Metastatic cancer is a far more comme cause of enlargement of peripheral lymph nodes tan malignant lymphoma particulary in patient part of age of 50.
Lymph nodes clinically suspected of metastatic malignancy constitute one of the commonest indications for FNA cytology. In patients with know, histologically proven malignancy in which enlarged nodes appear subsequently, a cytological diagnosis is usually easily obtained and further surgery merely to confirm metastasis can be avoided.
The cytologic presentation in metastatic squamous cell carcinoma depends on the degree of keratin formation by the tumor. Keratinizing cancer are readily indentified when cells with abundant sharply demarcated eosinophilic when keratinized cytoplasm and picnotic nuclei are present in smears. Keratinized squames (ghost cells) may also occur. The diagnosis of keratin-forming carcinoma is relatively easy.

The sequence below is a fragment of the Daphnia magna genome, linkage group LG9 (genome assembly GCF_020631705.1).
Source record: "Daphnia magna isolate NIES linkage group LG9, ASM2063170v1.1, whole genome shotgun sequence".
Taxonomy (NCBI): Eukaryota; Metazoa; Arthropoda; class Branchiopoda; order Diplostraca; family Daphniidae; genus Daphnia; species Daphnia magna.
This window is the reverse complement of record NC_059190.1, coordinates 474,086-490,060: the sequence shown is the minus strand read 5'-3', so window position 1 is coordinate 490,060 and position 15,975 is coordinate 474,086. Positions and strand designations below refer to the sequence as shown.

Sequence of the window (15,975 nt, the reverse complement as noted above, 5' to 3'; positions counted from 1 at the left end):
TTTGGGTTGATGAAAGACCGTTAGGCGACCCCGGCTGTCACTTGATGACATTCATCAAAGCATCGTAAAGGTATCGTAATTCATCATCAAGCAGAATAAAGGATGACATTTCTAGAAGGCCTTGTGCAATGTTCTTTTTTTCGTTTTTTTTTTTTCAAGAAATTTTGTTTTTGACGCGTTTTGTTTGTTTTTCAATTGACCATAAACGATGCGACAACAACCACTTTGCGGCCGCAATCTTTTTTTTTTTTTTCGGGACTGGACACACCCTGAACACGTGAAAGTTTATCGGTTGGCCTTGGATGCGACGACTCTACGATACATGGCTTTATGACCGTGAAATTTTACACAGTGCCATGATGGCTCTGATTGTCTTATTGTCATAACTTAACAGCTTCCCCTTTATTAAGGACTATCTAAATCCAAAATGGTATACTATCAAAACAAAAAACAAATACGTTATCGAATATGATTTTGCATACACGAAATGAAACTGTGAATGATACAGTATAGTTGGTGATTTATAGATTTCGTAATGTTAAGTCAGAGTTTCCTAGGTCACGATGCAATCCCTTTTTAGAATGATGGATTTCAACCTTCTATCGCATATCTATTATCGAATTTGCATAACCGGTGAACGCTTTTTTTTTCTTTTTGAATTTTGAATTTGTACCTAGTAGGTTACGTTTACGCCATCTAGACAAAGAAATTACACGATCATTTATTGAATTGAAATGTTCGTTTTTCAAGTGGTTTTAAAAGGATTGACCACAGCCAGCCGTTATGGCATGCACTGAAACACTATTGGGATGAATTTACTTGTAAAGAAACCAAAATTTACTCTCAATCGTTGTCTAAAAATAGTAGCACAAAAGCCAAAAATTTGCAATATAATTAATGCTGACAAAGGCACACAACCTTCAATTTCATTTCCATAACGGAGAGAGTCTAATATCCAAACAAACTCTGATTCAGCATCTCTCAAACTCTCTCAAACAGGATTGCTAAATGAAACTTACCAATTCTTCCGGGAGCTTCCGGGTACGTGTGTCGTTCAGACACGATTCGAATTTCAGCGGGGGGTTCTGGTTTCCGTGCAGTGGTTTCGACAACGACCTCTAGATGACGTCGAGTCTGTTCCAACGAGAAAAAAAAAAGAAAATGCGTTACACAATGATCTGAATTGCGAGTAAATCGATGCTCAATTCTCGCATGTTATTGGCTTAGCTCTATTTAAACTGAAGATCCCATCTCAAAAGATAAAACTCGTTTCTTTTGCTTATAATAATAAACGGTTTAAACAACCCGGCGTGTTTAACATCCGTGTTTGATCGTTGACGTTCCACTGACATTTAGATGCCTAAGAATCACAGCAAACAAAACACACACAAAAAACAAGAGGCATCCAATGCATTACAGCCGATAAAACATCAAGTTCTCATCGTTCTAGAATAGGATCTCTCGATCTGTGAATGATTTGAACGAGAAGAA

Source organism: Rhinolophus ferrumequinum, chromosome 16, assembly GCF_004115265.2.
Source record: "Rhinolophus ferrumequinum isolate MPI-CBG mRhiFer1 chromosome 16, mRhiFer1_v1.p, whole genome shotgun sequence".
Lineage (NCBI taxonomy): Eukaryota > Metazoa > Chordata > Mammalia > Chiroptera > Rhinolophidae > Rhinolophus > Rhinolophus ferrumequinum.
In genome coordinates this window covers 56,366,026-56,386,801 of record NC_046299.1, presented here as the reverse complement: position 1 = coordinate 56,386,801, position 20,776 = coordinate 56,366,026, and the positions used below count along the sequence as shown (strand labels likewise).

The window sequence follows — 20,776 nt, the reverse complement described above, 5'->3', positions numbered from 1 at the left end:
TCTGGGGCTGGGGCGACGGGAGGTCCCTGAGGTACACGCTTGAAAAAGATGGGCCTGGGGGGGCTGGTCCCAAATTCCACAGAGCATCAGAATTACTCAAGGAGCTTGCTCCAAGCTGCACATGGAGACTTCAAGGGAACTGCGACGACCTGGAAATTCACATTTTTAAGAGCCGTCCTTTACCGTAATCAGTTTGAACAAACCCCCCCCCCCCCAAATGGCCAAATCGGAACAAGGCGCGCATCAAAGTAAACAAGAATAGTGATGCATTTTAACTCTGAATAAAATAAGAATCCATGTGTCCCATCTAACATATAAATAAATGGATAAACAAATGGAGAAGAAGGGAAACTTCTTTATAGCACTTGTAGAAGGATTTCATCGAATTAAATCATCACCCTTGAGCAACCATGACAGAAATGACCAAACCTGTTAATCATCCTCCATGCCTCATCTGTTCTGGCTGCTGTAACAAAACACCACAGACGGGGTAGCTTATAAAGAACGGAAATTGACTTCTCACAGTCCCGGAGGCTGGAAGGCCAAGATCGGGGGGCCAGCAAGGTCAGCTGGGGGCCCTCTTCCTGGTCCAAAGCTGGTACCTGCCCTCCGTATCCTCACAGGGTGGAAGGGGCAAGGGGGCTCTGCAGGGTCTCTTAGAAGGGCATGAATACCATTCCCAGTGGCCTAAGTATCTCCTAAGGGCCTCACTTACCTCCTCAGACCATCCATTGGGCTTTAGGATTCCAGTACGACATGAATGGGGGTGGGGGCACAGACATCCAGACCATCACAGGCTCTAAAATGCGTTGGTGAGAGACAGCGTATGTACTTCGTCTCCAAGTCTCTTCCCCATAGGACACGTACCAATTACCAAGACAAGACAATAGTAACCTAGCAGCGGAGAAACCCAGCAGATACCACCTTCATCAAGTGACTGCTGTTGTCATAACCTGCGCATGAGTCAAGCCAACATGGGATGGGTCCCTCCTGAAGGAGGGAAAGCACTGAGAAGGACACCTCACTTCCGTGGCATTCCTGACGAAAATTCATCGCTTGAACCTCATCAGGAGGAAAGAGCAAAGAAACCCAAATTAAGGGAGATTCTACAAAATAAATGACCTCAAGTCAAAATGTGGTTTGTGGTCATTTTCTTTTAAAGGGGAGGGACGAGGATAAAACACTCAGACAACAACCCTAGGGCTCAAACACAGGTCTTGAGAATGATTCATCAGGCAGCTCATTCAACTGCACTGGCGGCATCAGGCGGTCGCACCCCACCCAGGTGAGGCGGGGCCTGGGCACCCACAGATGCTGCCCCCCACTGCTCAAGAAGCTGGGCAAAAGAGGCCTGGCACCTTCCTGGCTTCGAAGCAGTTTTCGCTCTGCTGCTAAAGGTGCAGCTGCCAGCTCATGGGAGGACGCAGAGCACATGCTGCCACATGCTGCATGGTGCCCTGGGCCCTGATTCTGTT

Squamous cell carcinoma is the commonest type of primary carcinoma of the head and neck. The tongue is the most common site for squamous cell carcinoma within the oral cavity. Lymph node metastasis in carcinoma of the tongue is frequent.
The images correspond to the FNA cytology of the cervical lymph node of a woman 81 years of age with a lesion in tongue.
The FNA smears contained abundant pleomorphic cells with dense cytoplasm and irregular nuclear shape and keratined squames. These morphologic features were interpreted as consistent with well-differentiated squamous cell carcinoma.